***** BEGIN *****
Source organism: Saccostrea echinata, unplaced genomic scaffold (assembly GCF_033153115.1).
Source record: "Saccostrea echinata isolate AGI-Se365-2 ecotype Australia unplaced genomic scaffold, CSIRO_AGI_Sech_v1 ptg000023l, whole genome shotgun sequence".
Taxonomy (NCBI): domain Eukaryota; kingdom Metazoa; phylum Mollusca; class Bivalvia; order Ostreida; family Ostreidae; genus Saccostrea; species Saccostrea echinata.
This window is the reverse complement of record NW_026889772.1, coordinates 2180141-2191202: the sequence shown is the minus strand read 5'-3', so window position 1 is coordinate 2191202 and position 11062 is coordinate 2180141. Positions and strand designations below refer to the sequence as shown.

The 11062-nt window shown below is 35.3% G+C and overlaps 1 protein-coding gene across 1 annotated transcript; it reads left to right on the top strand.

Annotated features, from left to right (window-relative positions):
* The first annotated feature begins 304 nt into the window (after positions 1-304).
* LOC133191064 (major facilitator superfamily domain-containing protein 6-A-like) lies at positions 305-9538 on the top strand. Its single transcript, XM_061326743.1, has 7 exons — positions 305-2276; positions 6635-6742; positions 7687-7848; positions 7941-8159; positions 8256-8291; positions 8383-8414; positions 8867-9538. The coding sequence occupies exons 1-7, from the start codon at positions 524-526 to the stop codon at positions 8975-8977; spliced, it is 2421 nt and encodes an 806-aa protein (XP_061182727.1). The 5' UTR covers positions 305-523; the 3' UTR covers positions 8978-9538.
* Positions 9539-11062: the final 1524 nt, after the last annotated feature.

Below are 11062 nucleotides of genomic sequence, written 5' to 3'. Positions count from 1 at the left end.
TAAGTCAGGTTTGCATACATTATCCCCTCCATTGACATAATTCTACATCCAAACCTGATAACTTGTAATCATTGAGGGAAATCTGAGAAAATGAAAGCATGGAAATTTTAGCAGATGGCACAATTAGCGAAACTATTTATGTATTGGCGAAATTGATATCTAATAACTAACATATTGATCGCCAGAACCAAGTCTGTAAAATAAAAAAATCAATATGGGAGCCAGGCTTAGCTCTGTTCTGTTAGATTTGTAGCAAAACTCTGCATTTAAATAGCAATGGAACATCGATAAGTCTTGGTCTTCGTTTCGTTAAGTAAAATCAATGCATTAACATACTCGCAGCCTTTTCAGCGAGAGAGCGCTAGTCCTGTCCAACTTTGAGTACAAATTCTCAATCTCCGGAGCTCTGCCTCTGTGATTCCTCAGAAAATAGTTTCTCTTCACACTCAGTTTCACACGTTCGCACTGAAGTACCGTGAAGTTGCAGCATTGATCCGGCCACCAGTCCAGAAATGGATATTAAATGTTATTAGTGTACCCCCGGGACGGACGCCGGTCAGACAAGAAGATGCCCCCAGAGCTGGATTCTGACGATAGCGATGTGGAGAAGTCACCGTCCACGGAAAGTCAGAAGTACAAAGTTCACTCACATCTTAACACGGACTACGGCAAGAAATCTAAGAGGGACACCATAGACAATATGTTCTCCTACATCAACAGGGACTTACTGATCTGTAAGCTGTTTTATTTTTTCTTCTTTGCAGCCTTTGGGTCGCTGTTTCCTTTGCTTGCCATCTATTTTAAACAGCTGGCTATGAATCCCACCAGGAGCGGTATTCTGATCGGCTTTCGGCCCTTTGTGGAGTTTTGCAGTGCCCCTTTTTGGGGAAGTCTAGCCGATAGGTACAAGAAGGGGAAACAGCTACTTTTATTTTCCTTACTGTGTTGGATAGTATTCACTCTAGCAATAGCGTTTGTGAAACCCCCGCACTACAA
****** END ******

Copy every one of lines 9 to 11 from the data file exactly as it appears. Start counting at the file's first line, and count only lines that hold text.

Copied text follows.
* Positions 9539-11062: the final 1524 nt, after the last annotated feature.

Below are 11062 nucleotides of genomic sequence, written 5' to 3'. Positions count from 1 at the left end.
TAAGTCAGGTTTGCATACATTATCCCCTCCATTGACATAATTCTACATCCAAACCTGATAACTTGTAATCATTGAGGGAAATCTGAGAAAATGAAAGCATGGAAATTTTAGCAGATGGCACAATTAGCGAAACTATTTATGTATTGGCGAAATTGATATCTAATAACTAACATATTGATCGCCAGAACCAAGTCTGTAAAATAAAAAAATCAATATGGGAGCCAGGCTTAGCTCTGTTCTGTTAGATTTGTAGCAAAACTCTGCATTTAAATAGCAATGGAACATCGATAAGTCTTGGTCTTCGTTTCGTTAAGTAAAATCAATGCATTAACATACTCGCAGCCTTTTCAGCGAGAGAGCGCTAGTCCTGTCCAACTTTGAGTACAAATTCTCAATCTCCGGAGCTCTGCCTCTGTGATTCCTCAGAAAATAGTTTCTCTTCACACTCAGTTTCACACGTTCGCACTGAAGTACCGTGAAGTTGCAGCATTGATCCGGCCACCAGTCCAGAAATGGATATTAAATGTTATTAGTGTACCCCCGGGACGGACGCCGGTCAGACAAGAAGATGCCCCCAGAGCTGGATTCTGACGATAGCGATGTGGAGAAGTCACCGTCCACGGAAAGTCAGAAGTACAAAGTTCACTCACATCTTAACACGGACTACGGCAAGAAATCTAAGAGGGACACCATAGACAATATGTTCTCCTACATCAACAGGGACTTACTGATCTGTAAGCTGTTTTATTTTTTCTTCTTTGCAGCCTTTGGGTCGCTGTTTCCTTTGCTTGCCATCTATTTTAAACAGCTGGCTATGAATCCCACCAGGAGCGGTATTCTGATCGGCTTTCGGCCCTTTGTGGAGTTTTGCAGTGCCCCTTTTTGGGGAAGTCTAGCCGATAGGTACAAGAAGGGGAAACAGCTACTTTTATTTTCCTTACTGTGTTGGATAGTATTCACTCTAGCAATAGCGTTTGTGAAACCCCCGCACTACAA